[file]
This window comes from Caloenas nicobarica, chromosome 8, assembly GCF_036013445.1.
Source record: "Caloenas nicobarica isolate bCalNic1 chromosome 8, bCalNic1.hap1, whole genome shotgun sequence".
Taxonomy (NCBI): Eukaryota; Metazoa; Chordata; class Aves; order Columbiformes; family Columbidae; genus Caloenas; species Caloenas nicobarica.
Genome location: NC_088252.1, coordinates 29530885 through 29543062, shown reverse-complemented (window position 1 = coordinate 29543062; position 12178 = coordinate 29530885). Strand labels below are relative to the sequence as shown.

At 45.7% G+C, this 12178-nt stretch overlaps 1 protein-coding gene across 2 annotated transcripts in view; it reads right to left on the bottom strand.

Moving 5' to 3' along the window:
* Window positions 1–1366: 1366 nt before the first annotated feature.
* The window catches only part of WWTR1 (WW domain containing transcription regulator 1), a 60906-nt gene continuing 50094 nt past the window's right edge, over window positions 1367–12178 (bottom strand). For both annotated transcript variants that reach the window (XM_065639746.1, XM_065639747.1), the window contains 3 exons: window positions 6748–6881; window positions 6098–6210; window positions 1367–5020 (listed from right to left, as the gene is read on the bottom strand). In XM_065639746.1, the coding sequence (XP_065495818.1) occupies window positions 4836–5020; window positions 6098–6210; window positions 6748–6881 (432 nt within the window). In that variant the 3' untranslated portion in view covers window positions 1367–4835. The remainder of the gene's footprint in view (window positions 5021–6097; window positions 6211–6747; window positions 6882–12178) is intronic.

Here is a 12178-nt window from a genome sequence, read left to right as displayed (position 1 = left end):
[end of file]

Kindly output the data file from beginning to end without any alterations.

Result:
This window comes from Caloenas nicobarica, chromosome 8, assembly GCF_036013445.1.
Source record: "Caloenas nicobarica isolate bCalNic1 chromosome 8, bCalNic1.hap1, whole genome shotgun sequence".
Taxonomy (NCBI): Eukaryota; Metazoa; Chordata; class Aves; order Columbiformes; family Columbidae; genus Caloenas; species Caloenas nicobarica.
Genome location: NC_088252.1, coordinates 29530885 through 29543062, shown reverse-complemented (window position 1 = coordinate 29543062; position 12178 = coordinate 29530885). Strand labels below are relative to the sequence as shown.

At 45.7% G+C, this 12178-nt stretch overlaps 1 protein-coding gene across 2 annotated transcripts in view; it reads right to left on the bottom strand.

Moving 5' to 3' along the window:
* Window positions 1–1366: 1366 nt before the first annotated feature.
* The window catches only part of WWTR1 (WW domain containing transcription regulator 1), a 60906-nt gene continuing 50094 nt past the window's right edge, over window positions 1367–12178 (bottom strand). For both annotated transcript variants that reach the window (XM_065639746.1, XM_065639747.1), the window contains 3 exons: window positions 6748–6881; window positions 6098–6210; window positions 1367–5020 (listed from right to left, as the gene is read on the bottom strand). In XM_065639746.1, the coding sequence (XP_065495818.1) occupies window positions 4836–5020; window positions 6098–6210; window positions 6748–6881 (432 nt within the window). In that variant the 3' untranslated portion in view covers window positions 1367–4835. The remainder of the gene's footprint in view (window positions 5021–6097; window positions 6211–6747; window positions 6882–12178) is intronic.

Here is a 12178-nt window from a genome sequence, read left to right as displayed (position 1 = left end):